We’ve all been there. We’ve got a big pile of yarn (inherited from a family member, the result of frogging a project, or maybe even a thrift store find)… and we have no idea how much yardage there is!

Since most patterns specify the **number of yards** you’ll need, determining the yardage of your yarn is crucial. Fortunately, it’s not too tricky! **In this post, I’ll show you how to use a scale to calculate the yardage of your yarn.**

# Materials required

To calculate the yardage of your yarn, you’ll need:

- the yarn (duh!)
- a digital scale
- a box or bowl (to hold the yarn on the scale if you’ve got a lot of little bits of yarn)

# Step-by-step: How to determine yardage

Got your materials together? Okay, let’s get started!

## Find out the yarn’s yardage per weight information

I lucked out a little bit: I had a big bundle of yarn that came along with a label. The label tells you how much length/weight a particular ball of yarn is:

If you aren’t lucky enough to have a label, you have some options:

- If you know the type of yarn you have, look it up in Ravelry’s yarn database. It’ll tell you the yardage/weight.
- If it’s mystery yarn, you’ll have to manually measure and weigh a small sample. Boring, but easier than measuring the entire amount of yarn!

## Calculate length per unit of weight

Now I know that my yarn has 100 meters in 50 grams. I want to calculate how much length there is to each gram.

So, each gram of yarn is 2 meters long. We’ll keep this in mind!

## Weigh your yarn

Since I have a lot of little balls of yarn (the result of frogging a sweater), I’m using a box to keep them all together on the scale. Put the box on the scale, and **zero the scale**:

It’s important to put the box on the scale *before* you zero the scale, so that the box won’t be included in the weight. Zeroing the scale just means that you’re telling the scale to start at zero… and it’s easy to do. On my scale, I just hold down the ‘tare’ button. See how it’s now reading ‘0’?

Since my yarn label listed the length/weight in metric, I’m going to weigh my yarn in grams.

Put the yarn that you want to weigh in the box:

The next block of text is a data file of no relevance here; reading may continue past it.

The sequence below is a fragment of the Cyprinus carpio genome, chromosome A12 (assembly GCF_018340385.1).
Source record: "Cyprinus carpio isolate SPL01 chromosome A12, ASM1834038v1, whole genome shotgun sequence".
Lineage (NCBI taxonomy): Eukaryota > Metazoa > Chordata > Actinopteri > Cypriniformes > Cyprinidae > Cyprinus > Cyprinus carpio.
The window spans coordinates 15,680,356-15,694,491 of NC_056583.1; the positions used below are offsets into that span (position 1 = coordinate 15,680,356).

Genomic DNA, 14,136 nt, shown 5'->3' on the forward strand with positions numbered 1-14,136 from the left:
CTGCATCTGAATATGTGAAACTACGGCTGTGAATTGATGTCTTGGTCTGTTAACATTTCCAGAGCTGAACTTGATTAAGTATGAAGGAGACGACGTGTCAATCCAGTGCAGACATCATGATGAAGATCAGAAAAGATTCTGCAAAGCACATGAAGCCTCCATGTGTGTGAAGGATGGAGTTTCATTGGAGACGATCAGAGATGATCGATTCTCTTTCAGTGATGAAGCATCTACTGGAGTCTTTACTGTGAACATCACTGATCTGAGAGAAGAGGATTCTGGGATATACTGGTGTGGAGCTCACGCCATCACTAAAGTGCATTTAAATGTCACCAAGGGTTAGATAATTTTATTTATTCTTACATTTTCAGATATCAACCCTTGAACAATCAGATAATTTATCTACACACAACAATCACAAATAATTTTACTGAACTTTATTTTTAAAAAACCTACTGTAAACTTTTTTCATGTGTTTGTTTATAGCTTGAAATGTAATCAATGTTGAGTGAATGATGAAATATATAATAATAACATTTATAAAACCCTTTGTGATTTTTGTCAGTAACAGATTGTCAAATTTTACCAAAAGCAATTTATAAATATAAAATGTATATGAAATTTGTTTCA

And weigh it!

And it weighs…

472 grams. Good to know!

## Calculate the yardage

Now all we need to do is calculate our yardage! We know (from before) that each gram is 2 meters long, so we multiply 472 (how many grams we have) by 2 to get our total meters.

To do the final conversion from meters to yards… you don’t even need to do any calculations! Just type ‘convert 944 meters to yards’ into Google, and it’ll give you the answer!

# What will you make now?

Now that you can determine the length of some of your mystery yarn, what are you going to do with it? I turned mine into a Kyuu cardigan… I’ll update you on that, later!

## Robin

I’m not sure how you figured this out (well I have an idea, and it’s more math than I care to think about!), but I’m so glad you did! Now I’ll be able to tell if I have enough for two socks or just one! Thanks for the great tip!

## Truly Myrtle

I have some mystery skeins – I hadn’t thought about measuring and weighing a small amount! Doh! Thanks heaps!!!

## Mamayir

This issuch helpful information! Thanks Saceyfor continuing to make crochet (and other such yarn work) fun to do! ^_^

## ike keidi ang

I always have this yardage problem with the local made yarn, since there is no yardage info provide. I did exactly the same way you mentioned about to actually roughly calculate yarn length too and I just happy to know that you recommend this method too.

## Stacey

Great minds think alike! :)

## Barb Jackson

So how do I calculate if don’t have the gram to meter info?

## Stacey

That’ll be more difficult. I would determine the thickness of the yarn (by calculating wraps per inch), and then determine the fiber (google ‘fiber tests’), and then find a similar yarn. The weight/yardage info of yarns of similar thicknesses and fibers will be very close.

## GIGal

I have a pattern I want to make for an afghan without instructions. I need to calculate how much length of worsted weight (4) yard I will need using size 10 needles using 2 strand of yarn at a time.

How do I do that calculation so I buy enough of one dye lot?

## Stacey

You’ll need to crochet a swatch, and calculate how much yarn is used in the swatch. Then, figure out what proportion the swatch is in relation to your afghan!